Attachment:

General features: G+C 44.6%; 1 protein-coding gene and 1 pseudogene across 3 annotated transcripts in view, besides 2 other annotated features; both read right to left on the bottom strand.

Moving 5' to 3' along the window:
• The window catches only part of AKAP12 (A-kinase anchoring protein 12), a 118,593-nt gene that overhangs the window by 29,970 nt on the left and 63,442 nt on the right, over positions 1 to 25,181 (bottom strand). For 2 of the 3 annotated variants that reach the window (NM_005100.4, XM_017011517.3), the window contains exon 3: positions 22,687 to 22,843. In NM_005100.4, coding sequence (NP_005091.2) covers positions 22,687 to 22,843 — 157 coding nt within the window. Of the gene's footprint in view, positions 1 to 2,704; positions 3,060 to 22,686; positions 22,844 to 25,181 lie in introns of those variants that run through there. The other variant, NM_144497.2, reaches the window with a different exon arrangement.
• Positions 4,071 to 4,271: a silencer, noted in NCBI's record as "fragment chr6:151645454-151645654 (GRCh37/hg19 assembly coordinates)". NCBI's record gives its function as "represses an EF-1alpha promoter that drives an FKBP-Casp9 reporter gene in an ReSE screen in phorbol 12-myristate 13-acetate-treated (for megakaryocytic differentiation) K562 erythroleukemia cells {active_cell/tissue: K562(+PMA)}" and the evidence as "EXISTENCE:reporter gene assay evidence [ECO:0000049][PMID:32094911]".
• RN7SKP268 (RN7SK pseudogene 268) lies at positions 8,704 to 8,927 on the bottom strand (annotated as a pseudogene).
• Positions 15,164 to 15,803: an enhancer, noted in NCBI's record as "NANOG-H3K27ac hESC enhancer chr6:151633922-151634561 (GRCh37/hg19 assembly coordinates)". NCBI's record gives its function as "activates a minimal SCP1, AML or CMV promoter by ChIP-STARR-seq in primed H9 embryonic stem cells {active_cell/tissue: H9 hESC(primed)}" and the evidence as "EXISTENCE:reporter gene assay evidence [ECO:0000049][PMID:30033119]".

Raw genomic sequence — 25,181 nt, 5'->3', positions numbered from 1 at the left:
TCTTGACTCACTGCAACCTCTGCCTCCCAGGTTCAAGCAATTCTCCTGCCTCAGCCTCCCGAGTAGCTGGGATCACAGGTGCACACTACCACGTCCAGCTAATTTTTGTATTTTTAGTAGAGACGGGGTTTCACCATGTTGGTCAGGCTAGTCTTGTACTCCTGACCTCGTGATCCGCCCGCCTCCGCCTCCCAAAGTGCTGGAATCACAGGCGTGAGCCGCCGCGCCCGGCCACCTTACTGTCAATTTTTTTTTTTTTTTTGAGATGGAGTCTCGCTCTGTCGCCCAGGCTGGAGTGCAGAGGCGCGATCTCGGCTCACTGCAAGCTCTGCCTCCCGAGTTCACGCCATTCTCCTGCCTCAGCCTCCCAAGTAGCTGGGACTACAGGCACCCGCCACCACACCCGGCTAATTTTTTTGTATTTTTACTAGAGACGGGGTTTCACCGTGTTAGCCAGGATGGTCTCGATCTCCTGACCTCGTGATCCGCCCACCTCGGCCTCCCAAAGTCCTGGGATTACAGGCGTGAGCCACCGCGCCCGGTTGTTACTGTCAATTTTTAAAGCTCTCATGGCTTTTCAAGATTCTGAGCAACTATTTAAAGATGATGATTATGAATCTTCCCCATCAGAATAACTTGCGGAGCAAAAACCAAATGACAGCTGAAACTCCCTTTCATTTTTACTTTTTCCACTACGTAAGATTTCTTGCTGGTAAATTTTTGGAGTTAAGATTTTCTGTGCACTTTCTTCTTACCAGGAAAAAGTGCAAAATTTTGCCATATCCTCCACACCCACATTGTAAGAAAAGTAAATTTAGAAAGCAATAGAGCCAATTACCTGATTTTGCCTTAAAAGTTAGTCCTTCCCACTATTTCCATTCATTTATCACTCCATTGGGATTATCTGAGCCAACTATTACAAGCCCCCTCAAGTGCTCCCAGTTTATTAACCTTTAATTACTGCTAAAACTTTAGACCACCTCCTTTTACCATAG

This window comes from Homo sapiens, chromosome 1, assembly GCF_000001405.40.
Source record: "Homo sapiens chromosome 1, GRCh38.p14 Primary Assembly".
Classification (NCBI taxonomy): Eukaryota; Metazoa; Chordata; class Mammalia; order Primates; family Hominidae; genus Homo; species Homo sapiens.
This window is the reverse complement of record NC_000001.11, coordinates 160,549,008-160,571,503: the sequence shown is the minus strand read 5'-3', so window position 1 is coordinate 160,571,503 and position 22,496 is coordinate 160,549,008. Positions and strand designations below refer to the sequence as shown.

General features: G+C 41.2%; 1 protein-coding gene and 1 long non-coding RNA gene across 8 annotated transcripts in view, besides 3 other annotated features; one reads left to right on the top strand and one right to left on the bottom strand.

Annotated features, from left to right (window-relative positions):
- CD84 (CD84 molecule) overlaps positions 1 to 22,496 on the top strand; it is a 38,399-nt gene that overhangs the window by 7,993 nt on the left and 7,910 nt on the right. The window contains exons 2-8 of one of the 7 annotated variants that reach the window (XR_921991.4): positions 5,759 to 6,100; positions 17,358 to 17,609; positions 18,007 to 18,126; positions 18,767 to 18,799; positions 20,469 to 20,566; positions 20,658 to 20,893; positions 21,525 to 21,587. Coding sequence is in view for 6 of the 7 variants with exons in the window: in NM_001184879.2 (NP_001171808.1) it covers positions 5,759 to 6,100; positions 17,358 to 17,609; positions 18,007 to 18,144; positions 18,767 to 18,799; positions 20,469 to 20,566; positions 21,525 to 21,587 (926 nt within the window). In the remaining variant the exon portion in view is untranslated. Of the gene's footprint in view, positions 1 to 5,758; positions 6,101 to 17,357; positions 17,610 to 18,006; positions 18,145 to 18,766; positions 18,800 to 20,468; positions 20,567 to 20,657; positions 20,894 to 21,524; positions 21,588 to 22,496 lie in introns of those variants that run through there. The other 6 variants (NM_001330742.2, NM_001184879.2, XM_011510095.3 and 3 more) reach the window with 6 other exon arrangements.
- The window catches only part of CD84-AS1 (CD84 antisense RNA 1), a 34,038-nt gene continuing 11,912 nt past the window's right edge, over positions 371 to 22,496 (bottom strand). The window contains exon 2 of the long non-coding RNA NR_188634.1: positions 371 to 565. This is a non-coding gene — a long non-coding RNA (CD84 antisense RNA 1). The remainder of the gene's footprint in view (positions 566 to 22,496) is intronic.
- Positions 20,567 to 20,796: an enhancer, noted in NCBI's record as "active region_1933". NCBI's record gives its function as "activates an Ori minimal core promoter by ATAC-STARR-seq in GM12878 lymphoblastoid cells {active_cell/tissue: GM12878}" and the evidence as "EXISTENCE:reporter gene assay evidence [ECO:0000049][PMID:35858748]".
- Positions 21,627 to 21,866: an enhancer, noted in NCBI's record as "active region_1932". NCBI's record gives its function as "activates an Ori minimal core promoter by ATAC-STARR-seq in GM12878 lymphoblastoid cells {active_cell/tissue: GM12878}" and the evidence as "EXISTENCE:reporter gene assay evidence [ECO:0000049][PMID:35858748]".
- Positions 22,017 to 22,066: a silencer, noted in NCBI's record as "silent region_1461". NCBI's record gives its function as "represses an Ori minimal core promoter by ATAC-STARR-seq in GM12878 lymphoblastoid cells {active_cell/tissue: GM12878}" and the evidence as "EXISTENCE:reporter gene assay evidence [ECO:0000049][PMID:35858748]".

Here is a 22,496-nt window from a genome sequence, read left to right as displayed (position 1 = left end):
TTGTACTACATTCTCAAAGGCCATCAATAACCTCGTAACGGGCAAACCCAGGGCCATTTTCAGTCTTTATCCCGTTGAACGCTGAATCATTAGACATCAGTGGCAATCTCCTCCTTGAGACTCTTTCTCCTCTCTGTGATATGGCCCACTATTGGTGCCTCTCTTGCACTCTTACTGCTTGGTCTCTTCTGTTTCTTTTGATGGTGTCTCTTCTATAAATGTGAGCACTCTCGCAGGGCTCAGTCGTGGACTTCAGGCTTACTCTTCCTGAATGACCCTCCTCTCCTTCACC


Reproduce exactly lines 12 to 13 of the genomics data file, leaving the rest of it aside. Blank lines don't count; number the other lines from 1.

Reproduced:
This window is the reverse complement of record NC_000001.11, coordinates 160,549,008-160,571,503: the sequence shown is the minus strand read 5'-3', so window position 1 is coordinate 160,571,503 and position 22,496 is coordinate 160,549,008. Positions and strand designations below refer to the sequence as shown.

General features: G+C 41.2%; 1 protein-coding gene and 1 long non-coding RNA gene across 8 annotated transcripts in view, besides 3 other annotated features; one reads left to right on the top strand and one right to left on the bottom strand.